Why Blockchain Is The Future Of The Sharing Economy

Share

Forbes | By Omri Barzilay | August 14, 2017

Everyone’s talking about blockchain, but you’re still not entirely sure what it is, don’t worry, you’re not alone. It’s something that Jack Dorsey, the CEO and chairman of Square and CEO of Twitter, described this week as the “next big unlock,” and something that, according to Dorsey, is normally applied to accounting terms but has the potential to “be applied to so much more.”

Enter the sharing economy. The sharing economy burst into our lives as a big promise during the 2008 recession with an initial wave of investor enthusiasm and a number of “sharing” startups such as Uber and Airbnb. However, many others failed to ride the trend.

These days, the sharing economy feels a bit past its prime. “The ‘Sharing Economy’ is Dead,” Fast Company declared two years ago, summarizing a general sense of fatigue with what now feels like a wildly overhyped idea. But, according to many, the fusion of blockchain and the sharing economy may create a revolution that will transform our economy and share the wealth beyond certain companies and individuals.

Smart contracts help to unbundle ownership

Blockchain can help energize and unlock the sharing economy by making it cheaper to create and operate an online platform. For example, transactions could be coordinated by self-executing smart contracts or performed at lower cost by other small competing providers. The next phase of the sharing economy can emphasize today’s inequalities or ease them, depending on the purpose of the technology itself.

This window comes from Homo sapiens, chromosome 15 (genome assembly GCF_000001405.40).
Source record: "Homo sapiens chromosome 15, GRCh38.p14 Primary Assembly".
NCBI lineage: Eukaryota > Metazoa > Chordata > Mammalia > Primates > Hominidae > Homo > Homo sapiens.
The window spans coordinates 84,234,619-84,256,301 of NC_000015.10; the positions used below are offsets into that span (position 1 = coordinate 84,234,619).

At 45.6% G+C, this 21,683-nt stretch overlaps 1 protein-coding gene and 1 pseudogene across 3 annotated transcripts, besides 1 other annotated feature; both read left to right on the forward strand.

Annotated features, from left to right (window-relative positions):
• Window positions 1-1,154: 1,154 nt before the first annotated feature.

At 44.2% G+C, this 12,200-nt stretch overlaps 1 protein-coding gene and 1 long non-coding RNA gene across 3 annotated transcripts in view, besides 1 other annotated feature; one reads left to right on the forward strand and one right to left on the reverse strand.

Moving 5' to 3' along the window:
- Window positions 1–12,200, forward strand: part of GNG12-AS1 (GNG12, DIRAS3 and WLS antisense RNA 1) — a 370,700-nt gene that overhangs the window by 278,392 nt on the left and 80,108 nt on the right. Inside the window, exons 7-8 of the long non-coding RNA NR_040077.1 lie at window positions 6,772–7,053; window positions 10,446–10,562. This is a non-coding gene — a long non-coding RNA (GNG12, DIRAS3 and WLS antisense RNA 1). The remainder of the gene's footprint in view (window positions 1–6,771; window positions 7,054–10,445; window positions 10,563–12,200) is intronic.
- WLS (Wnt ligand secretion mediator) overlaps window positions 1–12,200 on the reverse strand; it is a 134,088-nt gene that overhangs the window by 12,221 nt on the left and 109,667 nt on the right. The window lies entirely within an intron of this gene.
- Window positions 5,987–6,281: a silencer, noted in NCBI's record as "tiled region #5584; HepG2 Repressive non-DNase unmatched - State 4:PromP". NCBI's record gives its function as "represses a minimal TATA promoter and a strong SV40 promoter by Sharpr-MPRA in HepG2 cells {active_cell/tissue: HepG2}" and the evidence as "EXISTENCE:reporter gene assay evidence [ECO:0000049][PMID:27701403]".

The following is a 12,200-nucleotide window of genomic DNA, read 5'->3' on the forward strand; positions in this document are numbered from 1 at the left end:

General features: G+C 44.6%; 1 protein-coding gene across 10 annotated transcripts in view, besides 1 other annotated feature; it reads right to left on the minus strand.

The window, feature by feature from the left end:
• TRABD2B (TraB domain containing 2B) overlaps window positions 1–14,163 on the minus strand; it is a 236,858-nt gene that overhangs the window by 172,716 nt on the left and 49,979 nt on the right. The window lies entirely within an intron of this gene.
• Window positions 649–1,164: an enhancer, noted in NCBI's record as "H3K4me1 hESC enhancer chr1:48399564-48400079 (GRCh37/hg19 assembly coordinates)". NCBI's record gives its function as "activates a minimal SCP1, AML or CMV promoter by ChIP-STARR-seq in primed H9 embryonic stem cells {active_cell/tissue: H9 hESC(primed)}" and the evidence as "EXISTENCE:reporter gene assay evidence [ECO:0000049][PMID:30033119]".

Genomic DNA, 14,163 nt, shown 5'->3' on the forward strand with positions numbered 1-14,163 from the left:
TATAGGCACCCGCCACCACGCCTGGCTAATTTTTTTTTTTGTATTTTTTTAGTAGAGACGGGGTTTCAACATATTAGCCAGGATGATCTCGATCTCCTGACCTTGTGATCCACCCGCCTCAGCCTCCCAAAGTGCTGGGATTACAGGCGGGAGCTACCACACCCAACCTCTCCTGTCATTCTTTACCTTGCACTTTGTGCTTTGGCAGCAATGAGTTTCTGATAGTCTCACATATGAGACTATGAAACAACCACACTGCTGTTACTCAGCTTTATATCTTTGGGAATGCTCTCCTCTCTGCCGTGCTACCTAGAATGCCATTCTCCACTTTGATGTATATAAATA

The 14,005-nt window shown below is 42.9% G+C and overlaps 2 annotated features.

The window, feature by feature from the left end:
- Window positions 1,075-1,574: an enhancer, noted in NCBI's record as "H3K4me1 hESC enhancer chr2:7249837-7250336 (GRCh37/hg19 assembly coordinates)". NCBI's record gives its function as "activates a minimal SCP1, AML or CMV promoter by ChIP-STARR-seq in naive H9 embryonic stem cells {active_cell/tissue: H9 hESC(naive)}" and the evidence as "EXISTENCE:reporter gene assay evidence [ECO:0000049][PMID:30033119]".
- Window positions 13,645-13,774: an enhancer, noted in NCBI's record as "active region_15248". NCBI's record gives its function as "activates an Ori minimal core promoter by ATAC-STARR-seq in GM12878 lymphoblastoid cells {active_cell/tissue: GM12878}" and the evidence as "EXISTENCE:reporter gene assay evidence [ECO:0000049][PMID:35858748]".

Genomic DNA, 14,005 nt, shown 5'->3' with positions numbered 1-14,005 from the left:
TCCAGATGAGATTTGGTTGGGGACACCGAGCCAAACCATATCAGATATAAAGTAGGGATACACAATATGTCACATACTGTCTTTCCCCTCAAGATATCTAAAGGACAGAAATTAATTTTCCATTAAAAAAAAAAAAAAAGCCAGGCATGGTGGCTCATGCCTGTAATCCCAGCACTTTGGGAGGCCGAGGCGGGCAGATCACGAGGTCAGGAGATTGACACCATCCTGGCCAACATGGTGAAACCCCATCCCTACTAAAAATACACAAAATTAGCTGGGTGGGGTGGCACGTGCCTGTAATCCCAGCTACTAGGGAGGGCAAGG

See: 

Basically, blockchain is a different way of keeping track of a normative set of information, instead of storing the information in one central location – the county records office, say, or Airbnb’s database – blockchain makes multiple copies and distributes them across all the nodes of a network. These nodes don’t have to be people, they can be things. This is what makes blockchain a potentially powerful accelerant of the sharing economy as it gives a property the ability to know who its owner is.

Anything with an internet connection can hook up to a blockchain, which means anything with an internet connection can have a perfect record of who owns what. So let’s say I rent out my house like I would on Airbnb. By utilizing blockchain technology, I could program my front door to open only when a person reserved it, and automatically pay me, and lock the door, once he leaves the property.

Continue to the full article --> here

The National Crowdfunding Association of Canada (NCFA Canada) is a cross-Canada non-profit actively engaged with both social and investment crowdfunding stakeholders across the country. NCFA Canada provides education, research, leadership, support, and networking opportunities to over 1600+ members and works closely with industry, government, academia, community and eco-system partners and affiliates to create a strong and vibrant crowdfunding industry in Canada. Learn more at www.ncfacanada.org.

Share

Leave a Reply

Your email address will not be published. Required fields are marked *